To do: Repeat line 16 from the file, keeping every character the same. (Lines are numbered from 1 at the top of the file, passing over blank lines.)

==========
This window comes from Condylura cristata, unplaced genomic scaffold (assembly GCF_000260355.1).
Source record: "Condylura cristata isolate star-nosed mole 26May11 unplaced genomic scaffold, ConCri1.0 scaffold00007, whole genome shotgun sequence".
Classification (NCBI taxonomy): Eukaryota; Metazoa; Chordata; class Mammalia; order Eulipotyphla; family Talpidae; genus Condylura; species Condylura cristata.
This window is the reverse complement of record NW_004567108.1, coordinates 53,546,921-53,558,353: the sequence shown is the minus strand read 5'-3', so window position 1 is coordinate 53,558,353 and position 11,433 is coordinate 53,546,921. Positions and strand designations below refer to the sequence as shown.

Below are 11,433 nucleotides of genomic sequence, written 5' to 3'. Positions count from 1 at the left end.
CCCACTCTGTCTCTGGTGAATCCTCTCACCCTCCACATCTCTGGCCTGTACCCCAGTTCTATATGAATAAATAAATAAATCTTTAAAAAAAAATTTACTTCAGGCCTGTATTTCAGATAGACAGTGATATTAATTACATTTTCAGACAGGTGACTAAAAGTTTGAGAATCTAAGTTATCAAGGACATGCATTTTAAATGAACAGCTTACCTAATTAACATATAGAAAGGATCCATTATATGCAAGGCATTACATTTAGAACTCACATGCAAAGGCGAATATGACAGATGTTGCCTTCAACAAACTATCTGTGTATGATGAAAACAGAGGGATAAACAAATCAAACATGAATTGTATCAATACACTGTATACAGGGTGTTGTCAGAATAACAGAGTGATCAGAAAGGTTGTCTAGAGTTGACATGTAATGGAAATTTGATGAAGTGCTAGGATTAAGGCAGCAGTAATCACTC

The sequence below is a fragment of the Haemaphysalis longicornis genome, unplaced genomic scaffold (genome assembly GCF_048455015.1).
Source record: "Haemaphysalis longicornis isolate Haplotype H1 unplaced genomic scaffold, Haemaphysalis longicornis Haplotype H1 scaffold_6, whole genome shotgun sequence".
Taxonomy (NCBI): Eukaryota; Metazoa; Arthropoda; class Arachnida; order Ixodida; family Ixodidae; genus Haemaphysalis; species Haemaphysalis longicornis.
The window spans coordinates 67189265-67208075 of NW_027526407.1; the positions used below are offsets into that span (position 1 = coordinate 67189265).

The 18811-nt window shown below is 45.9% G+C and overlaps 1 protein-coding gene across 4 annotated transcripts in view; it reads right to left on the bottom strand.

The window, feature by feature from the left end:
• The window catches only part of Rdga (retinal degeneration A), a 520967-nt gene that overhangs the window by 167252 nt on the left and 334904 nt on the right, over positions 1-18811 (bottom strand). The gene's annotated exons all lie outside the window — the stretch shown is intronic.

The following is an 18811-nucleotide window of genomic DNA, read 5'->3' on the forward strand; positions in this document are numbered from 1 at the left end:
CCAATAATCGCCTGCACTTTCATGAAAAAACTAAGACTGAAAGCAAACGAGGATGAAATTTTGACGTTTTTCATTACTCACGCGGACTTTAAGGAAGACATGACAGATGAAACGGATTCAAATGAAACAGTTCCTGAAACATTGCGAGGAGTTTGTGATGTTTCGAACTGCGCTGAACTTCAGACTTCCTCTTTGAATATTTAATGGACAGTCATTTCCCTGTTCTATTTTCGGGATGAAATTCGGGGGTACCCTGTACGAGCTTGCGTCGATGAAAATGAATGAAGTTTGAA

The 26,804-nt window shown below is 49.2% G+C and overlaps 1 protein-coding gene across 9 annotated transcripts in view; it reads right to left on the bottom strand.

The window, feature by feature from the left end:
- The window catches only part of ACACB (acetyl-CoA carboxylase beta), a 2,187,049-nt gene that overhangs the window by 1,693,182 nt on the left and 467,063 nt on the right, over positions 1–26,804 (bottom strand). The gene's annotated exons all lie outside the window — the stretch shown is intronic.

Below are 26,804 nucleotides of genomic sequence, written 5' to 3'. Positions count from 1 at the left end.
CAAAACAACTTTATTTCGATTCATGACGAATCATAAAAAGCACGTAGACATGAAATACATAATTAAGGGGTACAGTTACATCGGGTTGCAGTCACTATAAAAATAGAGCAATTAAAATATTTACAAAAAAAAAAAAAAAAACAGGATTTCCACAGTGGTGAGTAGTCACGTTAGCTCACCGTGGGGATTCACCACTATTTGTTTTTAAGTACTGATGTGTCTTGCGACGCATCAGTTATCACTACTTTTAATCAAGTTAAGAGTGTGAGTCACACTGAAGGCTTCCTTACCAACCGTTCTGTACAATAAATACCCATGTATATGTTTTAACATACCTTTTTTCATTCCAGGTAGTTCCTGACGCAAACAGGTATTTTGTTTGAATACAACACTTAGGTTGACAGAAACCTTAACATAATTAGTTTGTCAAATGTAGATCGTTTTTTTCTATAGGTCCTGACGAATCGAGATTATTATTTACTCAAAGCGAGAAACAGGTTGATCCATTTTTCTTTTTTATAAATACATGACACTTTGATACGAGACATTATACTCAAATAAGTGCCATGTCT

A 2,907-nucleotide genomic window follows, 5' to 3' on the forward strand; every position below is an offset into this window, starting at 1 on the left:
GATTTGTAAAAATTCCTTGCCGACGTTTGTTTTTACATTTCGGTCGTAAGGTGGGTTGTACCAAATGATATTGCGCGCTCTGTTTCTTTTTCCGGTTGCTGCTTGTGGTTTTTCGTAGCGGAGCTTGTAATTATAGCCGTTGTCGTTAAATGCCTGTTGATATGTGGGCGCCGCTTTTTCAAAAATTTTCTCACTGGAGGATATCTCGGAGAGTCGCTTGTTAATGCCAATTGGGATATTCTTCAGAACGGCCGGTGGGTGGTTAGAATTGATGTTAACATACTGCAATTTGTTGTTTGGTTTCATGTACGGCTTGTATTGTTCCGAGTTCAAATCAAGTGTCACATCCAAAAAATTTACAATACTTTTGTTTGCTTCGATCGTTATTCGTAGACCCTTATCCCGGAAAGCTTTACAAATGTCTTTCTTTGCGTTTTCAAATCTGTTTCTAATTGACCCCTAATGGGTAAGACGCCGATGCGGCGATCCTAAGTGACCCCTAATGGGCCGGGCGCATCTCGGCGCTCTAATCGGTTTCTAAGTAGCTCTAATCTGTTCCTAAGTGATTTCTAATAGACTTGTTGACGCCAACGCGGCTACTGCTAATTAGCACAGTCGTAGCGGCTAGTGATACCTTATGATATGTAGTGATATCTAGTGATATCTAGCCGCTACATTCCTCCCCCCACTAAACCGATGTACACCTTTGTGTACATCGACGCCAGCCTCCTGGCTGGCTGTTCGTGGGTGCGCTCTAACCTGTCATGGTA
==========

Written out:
The 26,804-nt window shown below is 49.2% G+C and overlaps 1 protein-coding gene across 9 annotated transcripts in view; it reads right to left on the bottom strand.